Whoa! The last thing you need in the morning is to activate your sympathetic nervous system, which simulates the flight or fight response. Instead, simply opt out. In his book “4-Hour Workweek,” author and lifestyle designer Tim Ferris says, “I never watch the news and haven’t bought one single newspaper in the last five years.” He prefers to hear a quick recap of the news from friends and colleagues. Now there’s something to consider.

2. Think of 10 things you’re grateful for



Source: 6 Things To Do Before Getting Out Of Bed In The Morning

How Dogs Help People Get Along Better | Greater Good


Casey, is one of my favorite beings on the planet. Not only is he extremely cute, his presence calms me, makes me happy, and helps me to meet new people…especially when I take a walk with him.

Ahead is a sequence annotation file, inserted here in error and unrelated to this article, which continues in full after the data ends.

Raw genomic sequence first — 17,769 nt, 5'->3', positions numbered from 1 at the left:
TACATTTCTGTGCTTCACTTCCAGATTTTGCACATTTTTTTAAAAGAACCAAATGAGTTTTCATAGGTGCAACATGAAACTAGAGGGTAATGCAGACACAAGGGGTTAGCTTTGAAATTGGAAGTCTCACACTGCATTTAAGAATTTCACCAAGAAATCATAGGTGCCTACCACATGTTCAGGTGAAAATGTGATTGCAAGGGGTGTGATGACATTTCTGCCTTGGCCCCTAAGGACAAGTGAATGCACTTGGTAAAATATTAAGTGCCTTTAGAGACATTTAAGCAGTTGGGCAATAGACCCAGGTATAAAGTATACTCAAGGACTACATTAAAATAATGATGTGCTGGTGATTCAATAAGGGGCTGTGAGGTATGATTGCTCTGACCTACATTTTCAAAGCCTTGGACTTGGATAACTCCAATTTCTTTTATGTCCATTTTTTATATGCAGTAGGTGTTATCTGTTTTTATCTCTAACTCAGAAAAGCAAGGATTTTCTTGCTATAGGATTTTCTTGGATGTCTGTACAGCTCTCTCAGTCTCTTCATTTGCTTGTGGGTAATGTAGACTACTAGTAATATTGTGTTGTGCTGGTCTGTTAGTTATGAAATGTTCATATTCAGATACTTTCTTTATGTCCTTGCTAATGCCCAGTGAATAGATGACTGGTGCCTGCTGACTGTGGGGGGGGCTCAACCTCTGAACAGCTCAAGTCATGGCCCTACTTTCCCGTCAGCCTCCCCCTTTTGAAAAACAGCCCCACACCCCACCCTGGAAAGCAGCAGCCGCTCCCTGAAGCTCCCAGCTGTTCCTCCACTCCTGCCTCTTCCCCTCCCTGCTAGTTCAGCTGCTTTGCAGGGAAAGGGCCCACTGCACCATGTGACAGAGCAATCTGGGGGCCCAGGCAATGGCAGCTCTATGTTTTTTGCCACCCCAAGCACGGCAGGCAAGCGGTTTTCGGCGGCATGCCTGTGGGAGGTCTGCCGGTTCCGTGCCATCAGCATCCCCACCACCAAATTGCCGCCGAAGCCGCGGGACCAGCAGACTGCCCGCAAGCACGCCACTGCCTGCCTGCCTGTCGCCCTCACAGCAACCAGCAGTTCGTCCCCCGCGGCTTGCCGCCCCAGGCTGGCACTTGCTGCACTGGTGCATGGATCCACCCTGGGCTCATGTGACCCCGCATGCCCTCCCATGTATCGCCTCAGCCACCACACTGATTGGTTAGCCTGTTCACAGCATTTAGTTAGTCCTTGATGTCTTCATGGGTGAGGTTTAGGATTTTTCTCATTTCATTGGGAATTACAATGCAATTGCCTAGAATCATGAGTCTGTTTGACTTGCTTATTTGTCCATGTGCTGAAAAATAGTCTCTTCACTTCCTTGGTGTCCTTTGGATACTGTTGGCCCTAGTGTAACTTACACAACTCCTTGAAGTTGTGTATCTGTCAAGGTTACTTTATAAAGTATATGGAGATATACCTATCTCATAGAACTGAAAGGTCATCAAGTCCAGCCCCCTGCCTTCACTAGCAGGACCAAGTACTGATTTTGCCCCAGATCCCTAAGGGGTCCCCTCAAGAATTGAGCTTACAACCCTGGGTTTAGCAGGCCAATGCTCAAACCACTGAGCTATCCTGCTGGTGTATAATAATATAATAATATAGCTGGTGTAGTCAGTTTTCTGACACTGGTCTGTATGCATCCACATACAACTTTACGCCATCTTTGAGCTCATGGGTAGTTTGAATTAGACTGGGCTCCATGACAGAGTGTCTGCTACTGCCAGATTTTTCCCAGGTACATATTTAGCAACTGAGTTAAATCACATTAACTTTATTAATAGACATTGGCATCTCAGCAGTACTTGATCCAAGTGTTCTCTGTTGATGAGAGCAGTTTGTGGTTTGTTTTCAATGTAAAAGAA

My husband and I often joke that if everyone had a dog like Casey, there simply wouldn’t be any wars—the assumption being that everyone would just get along if he were around. Now, a new study suggests that we might be onto something.

Casey the dog
Casey the dog

Researchers at Central Michigan University gave small groups tasks to do with or without a companion dog in the room. In the first experiment, groups generated a 15-second ad and slogan for a fictional project—a task requiring cooperation. In the second experiment, groups played a modified version of the prisoner’s dilemma game, in which individual members decide whether to cooperate with one another or to look out only for themselves. All of these interactions were videotaped.

Afterwards, participants reported on how satisfied they felt with the group and how much they trusted group members. In addition, independent raters analyzed the video recordings, looking for displays of cooperation, verbal and physical signs of bonding or closeness, and expressions of vulnerability that indicated trust.